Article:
my Trade Tripper column in this 27-28 November 2015 issue of BusinessWorld:
Probably it’s just me.
But try as I might, it’s really difficult to justify the hardship that our Metro Manila people went through by weighing it against the supposed benefits of hosting the Asia-Pacific Economic Cooperation (APEC) Summit in Manila. Granted that hosting it is by country rotation. And there was really no reason to refuse hosting duties. Still, effort (or pain) should match the result. And hence understandable why people are still scratching their heads, muttering “what was that all about?”
Of course, the government touts the fact that the number of “tourists” that visited the country during APEC week (around 11,000) exceeded government expectations. But how many of them actually spent money on our establishments, as opposed to us spending on them via taxpayer money?
Then there were the bilateral deals signed at the sidelines of APEC. But even that does not give comfort.
Most of those supposed agreements are like the promises people make to newly met friends at a party: all exuberance and best wishes but as to whether they actually amount to anything concrete is another thing.
The US gave us a couple of ships: a research vessel and a coast guard cutter to repel any Chinese intrusion against our waters. There was the Russian deal to explore a possible trade agreement. A memorandum of agreement with Vietnam regarding rice. The rest were technical agreements on drugs, crime, double taxation, and expressions of support.
The thing is: all of those bilaterals could have been signed without APEC and certainly not at the cost (direct and economic) of P40 billion.
On the other hand: what was hoped that APEC could have done, which was expression of unity against Islamic radicalism, fell again increasingly weak. Aside that is, from the petulant answers of President Obama at his press conference here.
There was, of course, the small and medium enterprises (SME). Which was a decided emphasis that the Philippines chose (as host) for the APEC meeting. Thus, the drumbeat was that APEC could spur SMEs to innovate and be more participative in global trade.
Which is all well and good. Were it not for this: trade agreements don’t really provide innovation or any form of assistance (unless funds for capacity building or special/differential treatment are placed in the mix, which nowadays would be minimal at best).
Trade agreements give competition and the markets to compete in. That’s it.
And if the SMEs are hobbled by high taxes, unproductive or untrained workers, high transportation and power costs, high legal wages, unreliable infrastructure, and unreliable legal protection then the chances of them benefiting from global trading arrangements is illusory.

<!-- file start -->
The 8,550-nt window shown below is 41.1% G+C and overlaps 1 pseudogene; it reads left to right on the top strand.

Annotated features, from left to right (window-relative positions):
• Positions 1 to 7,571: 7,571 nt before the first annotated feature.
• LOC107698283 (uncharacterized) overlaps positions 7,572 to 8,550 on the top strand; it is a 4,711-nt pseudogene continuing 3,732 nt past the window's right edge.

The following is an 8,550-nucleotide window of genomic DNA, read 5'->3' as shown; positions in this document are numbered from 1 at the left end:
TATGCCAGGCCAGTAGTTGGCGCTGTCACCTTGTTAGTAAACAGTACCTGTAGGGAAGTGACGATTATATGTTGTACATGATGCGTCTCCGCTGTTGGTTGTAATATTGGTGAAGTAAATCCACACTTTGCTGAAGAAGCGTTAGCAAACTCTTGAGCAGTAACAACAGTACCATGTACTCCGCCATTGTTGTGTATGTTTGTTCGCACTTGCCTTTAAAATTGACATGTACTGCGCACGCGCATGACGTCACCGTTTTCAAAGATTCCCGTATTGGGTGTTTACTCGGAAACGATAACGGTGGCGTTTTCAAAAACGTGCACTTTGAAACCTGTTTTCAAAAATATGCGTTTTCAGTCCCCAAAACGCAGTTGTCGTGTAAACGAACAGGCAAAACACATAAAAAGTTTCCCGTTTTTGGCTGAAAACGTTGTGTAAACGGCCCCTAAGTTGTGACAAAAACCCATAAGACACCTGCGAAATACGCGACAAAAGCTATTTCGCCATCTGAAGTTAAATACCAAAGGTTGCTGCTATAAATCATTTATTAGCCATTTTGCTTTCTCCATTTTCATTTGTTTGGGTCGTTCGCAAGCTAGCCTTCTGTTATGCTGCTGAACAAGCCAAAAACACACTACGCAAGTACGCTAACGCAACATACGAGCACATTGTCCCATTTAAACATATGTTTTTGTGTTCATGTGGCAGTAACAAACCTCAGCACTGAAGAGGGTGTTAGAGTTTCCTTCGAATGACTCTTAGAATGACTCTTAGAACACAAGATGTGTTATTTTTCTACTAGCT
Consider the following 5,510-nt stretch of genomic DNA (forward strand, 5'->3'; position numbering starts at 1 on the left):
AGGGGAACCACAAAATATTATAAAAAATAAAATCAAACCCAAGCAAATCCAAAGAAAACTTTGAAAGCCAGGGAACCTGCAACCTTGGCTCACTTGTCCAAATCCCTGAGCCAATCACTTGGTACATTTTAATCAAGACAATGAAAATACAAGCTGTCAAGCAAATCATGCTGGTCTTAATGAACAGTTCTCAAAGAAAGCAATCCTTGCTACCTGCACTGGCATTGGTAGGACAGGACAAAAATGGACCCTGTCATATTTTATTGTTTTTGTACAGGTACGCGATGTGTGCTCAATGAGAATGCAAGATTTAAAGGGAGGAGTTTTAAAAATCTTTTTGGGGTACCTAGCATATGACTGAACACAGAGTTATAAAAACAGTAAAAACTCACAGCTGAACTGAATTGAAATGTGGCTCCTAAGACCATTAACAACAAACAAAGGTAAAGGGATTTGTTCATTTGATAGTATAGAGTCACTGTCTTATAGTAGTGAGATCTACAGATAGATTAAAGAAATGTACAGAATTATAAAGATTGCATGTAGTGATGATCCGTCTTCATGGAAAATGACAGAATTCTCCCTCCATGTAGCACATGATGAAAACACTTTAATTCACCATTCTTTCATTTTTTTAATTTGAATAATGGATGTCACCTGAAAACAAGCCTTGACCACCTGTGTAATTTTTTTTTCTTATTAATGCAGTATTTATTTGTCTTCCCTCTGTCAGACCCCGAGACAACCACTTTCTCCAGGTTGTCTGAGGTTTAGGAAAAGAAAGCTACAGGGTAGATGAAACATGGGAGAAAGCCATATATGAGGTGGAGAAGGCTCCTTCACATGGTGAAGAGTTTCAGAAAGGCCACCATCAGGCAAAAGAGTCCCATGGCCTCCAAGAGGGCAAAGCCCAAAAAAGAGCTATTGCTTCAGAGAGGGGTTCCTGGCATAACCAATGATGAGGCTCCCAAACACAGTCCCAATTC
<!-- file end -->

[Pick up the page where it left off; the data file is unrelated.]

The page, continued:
What SMEs need, particularly Filipino SMEs, are not trading arrangements but rather internal Philippine measures that would enable them to unleash their potential. Which is something they’re not getting due to the quality of the politics we have here.
In fact, more and more regional trading arrangements could actually be harmful for SMEs. Particularly for developing countries like the Philippines.
Bilateral and regional trade deals tend to benefit richer countries at the expense of poorer ones. The Economist, a staunch advocate of liberalized trade, way back in 2004 (“Trade Policy: Not All Trade Agreements Are Good”), also took note of the darker side of free trade agreements: “Most bilateral agreements are far from ideal. Those between poor countries often exist more on paper than in practice. Bilateral deals between rich and poor tend to be better implemented, but are marred by restrictive rules of origin and by the routine exclusion of important agricultural products... Bilateralism may be a route to freer global trade, but it is, at best, a risky one.”
This seeming disparity between the benefits going to richer countries as opposed to that going to poorer countries is affirmed, for example, by a United Nations University working paper (“North-South vs. South-South Asian FTAs: Trends, Compatibilities, and Ways Forward”; 2010). The paper’s empirical analysis do reveal “that several incompatibilities exist between N -- S (North -- South) and S -- S (South -- South) FTAs (Free Trade Agreements) in core areas including tariff liberalization, rules of origin, liberalization of services trade.”
Which leads to the other thing that the APEC meeting here in Manila could have done but didn’t: really (rather than issue mere motherhood statements) renew commitment to multilateral trade and revive the World Trade Organization.
Jack Ma of Alibaba was correct: “Let’s agree on something that will really help the small guys,” he said (referring to SMEs) and that is a “WTO 2.0” is important. “In the past 20 years, WTO (World Trade Organization) did for big companies. In the next 20 years, we should use WTO to support small guys because if we cannot change it, it will be a disaster for everybody.”
While FTAs and regional agreements tend to be discriminatory, confusing, and even divisive, a strengthening (“rebooting,” to imitate Ma’s analogy) of the WTO would give businesses of poorer countries greater certainty, simplified (due to unified) trade rules, as well as mitigation of risks.
Well, there’s always next time.